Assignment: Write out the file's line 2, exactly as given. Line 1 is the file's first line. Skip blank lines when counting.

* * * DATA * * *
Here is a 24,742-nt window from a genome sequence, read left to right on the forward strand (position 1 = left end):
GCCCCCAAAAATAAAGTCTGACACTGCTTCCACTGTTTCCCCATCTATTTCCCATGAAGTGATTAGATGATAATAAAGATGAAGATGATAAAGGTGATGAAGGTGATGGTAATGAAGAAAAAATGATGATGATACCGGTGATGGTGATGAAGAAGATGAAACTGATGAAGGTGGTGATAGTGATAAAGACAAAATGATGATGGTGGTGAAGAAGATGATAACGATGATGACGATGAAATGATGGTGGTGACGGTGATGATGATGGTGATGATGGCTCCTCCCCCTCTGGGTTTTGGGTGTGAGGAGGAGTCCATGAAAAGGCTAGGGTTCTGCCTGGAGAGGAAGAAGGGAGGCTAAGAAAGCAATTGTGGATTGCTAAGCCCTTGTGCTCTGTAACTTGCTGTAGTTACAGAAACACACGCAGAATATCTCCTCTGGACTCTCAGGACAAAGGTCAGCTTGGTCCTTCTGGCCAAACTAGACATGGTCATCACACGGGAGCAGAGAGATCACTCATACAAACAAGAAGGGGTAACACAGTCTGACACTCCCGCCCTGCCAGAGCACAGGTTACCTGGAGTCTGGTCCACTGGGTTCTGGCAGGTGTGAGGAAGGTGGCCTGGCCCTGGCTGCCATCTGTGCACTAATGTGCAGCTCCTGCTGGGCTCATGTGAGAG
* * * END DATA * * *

GCCCCCAAAAATAAAGTCTGACACTGCTTCCACTGTTTCCCCATCTATTTCCCATGAAGTGATTAGATGATAATAAAGATGAAGATGATAAAGGTGATGAAGGTGATGGTAATGAAGAAAAAATGATGATGATACCGGTGATGGTGATGAAGAAGATGAAACTGATGAAGGTGGTGATAGTGATAAAGACAAAATGATGATGGTGGTGAAGAAGATGATAACGATGATGACGATGAAATGATGGTGGTGACGGTGATGATGATGGTGATGATGGCTCCTCCCCCTCTGGGTTTTGGGTGTGAGGAGGAGTCCATGAAAAGGCTAGGGTTCTGCCTGGAGAGGAAGAAGGGAGGCTAAGAAAGCAATTGTGGATTGCTAAGCCCTTGTGCTCTGTAACTTGCTGTAGTTACAGAAACACACGCAGAATATCTCCTCTGGACTCTCAGGACAAAGGTCAGCTTGGTCCTTCTGGCCAAACTAGACATGGTCATCACACGGGAGCAGAGAGATCACTCATACAAACAAGAAGGGGTAACACAGTCTGACACTCCCGCCCTGCCAGAGCACAGGTTACCTGGAGTCTGGTCCACTGGGTTCTGGCAGGTGTGAGGAAGGTGGCCTGGCCCTGGCTGCCATCTGTGCACTAATGTGCAGCTCCTGCTGGGCTCATGTGAGAG